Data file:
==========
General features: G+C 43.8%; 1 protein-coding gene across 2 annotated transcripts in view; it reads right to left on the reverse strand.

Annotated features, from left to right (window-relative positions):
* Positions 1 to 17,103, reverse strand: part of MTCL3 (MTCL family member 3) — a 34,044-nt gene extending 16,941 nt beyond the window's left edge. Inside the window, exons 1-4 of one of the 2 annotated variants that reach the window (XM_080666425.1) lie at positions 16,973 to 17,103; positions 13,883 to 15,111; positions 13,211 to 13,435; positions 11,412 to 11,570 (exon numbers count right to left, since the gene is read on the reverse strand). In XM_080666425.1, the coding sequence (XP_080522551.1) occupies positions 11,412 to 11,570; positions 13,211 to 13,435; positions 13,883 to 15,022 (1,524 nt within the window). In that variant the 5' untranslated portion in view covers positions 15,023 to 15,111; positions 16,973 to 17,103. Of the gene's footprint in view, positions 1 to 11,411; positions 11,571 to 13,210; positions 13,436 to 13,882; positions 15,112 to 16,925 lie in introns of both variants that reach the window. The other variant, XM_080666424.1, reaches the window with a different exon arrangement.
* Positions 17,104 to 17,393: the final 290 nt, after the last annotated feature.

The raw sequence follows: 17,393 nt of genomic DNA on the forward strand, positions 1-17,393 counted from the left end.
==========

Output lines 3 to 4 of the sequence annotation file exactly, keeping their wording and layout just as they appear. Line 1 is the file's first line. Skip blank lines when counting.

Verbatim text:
* Positions 1 to 17,103, reverse strand: part of MTCL3 (MTCL family member 3) — a 34,044-nt gene extending 16,941 nt beyond the window's left edge. Inside the window, exons 1-4 of one of the 2 annotated variants that reach the window (XM_080666425.1) lie at positions 16,973 to 17,103; positions 13,883 to 15,111; positions 13,211 to 13,435; positions 11,412 to 11,570 (exon numbers count right to left, since the gene is read on the reverse strand). In XM_080666425.1, the coding sequence (XP_080522551.1) occupies positions 11,412 to 11,570; positions 13,211 to 13,435; positions 13,883 to 15,022 (1,524 nt within the window). In that variant the 5' untranslated portion in view covers positions 15,023 to 15,111; positions 16,973 to 17,103. Of the gene's footprint in view, positions 1 to 11,411; positions 11,571 to 13,210; positions 13,436 to 13,882; positions 15,112 to 16,925 lie in introns of both variants that reach the window. The other variant, XM_080666424.1, reaches the window with a different exon arrangement.
* Positions 17,104 to 17,393: the final 290 nt, after the last annotated feature.